f(x) = I(x > t)for somet. We know (from either VC analysis or a more direct quantile analysis) that about the same number of labeled IID drawn examples are required for choosing a good threshold function as for choosing between any two functions. Formally speaking, the description length of a threshold function is infinite (sincetis a real number).The basic message is that we know how to learn in several ways which seem difficult to describe as ‘low description length’ or ‘large prior’. I believe the PAC-Bayes bound (and follow-on work) was a substantial step towards removing this caveat, but it is not a complete step.

For instance, I do not know how to describe shell bounds in terms of a convincing description language + bound for general description languages.

Another caveat has to do with the meaning of ‘know’. When all that is needed is knowing “which way is more complex” (such as for setting regularization parameters), a loose understanding of overfitting is adequate. When we are designing new learning algorithms, a “how much more complex” understanding may be necessary.

Interesting. I don’t see what shell bounds measure the “complexity” of: it’s definitely not just a function or a hypothesis space of functions.

Could you meaningfully use the word complexity here?

You can talk about the number of samples required in order to choose a good classifier. This is a ‘complexity’ of sorts.

I’ll buy it’s the “complexity of learning” in some sense, but not the complexity of a function or a function space. I was hoping more for the later….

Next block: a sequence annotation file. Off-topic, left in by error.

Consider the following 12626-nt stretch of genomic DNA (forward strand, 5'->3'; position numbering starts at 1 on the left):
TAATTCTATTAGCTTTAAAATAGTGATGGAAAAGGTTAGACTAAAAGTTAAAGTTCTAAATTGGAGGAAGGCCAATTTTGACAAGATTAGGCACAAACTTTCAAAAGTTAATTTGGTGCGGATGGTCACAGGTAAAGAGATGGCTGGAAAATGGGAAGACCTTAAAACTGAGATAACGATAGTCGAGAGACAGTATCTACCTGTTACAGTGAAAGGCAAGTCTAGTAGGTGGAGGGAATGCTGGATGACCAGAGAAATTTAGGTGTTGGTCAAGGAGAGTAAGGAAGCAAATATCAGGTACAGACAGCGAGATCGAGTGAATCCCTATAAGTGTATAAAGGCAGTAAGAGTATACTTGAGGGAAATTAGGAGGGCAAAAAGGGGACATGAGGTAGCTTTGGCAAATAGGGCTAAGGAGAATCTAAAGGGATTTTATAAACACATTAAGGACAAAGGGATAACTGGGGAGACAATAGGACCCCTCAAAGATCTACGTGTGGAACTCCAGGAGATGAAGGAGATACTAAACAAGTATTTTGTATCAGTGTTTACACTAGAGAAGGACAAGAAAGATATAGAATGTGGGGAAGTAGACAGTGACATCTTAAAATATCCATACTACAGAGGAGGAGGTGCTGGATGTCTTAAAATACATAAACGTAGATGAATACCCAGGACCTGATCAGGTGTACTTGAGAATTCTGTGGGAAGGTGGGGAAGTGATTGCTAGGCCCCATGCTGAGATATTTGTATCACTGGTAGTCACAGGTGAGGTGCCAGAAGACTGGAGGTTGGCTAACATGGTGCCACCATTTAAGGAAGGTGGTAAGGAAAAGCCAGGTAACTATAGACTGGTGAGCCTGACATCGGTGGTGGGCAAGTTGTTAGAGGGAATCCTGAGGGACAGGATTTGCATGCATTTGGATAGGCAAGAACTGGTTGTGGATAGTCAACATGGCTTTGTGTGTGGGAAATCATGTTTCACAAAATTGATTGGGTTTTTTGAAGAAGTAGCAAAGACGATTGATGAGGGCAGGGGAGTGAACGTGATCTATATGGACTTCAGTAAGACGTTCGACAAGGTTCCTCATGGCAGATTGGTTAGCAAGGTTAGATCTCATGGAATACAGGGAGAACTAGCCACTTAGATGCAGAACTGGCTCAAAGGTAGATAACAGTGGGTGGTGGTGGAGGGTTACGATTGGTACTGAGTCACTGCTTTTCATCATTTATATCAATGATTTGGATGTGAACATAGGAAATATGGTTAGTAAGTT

Interesting post: the topic is nice but I have trouble understanding the details.

First of all, the notions of “function complexity” you mention (VC and Rademacher) are really notions of complexity for function CLASSES and not individual functions. Also they measure something very well-defined: the largest difference between true and empirical error for functions in the class. So do not have to match with one’s understanding of complexity.

Program length is indeed a notion that applies to individual functions.

Now, I agree that “complexity” is probably not the best term. What we are after is, generally speaking, a way to express “preferences” between possible functions. Hence anything that provides an order on functions can be considered a prior. In practice, this order is most often provided via a functional (a map from functions to numbers). For example, in SVM, this is the norm of the function in a Hilbert space, in Bayesian learning, it is the prior probability of that function (of course if you use GP, the latter is a monotonic function of the former).

The fact that this prior has to sum to one is not mandatory (again take the example of SVM, the prior is just the norm). Hoewever, what is mandatory is that not all possible functions have the same prior value (otherwise no generalization is possible, you would just say any possible value is fine as a prediction).

Thanks for you thoughts, Olivier.

Right. Hence, the clarification in my comment:

Great: I’d be interested in things that do correspond more closely to my notion of complexity.

p(w) \propto e^{- ||w||^2} seems like a perfectly good prior to me. The integration to 1 (or rather finite integrability: 1 isn’t a special number) is the crucial thing that makes these make sense. From an MDL persepctive, unnormalizable measures would break Krafts inequality: program length complexity wouldn’t make any sense.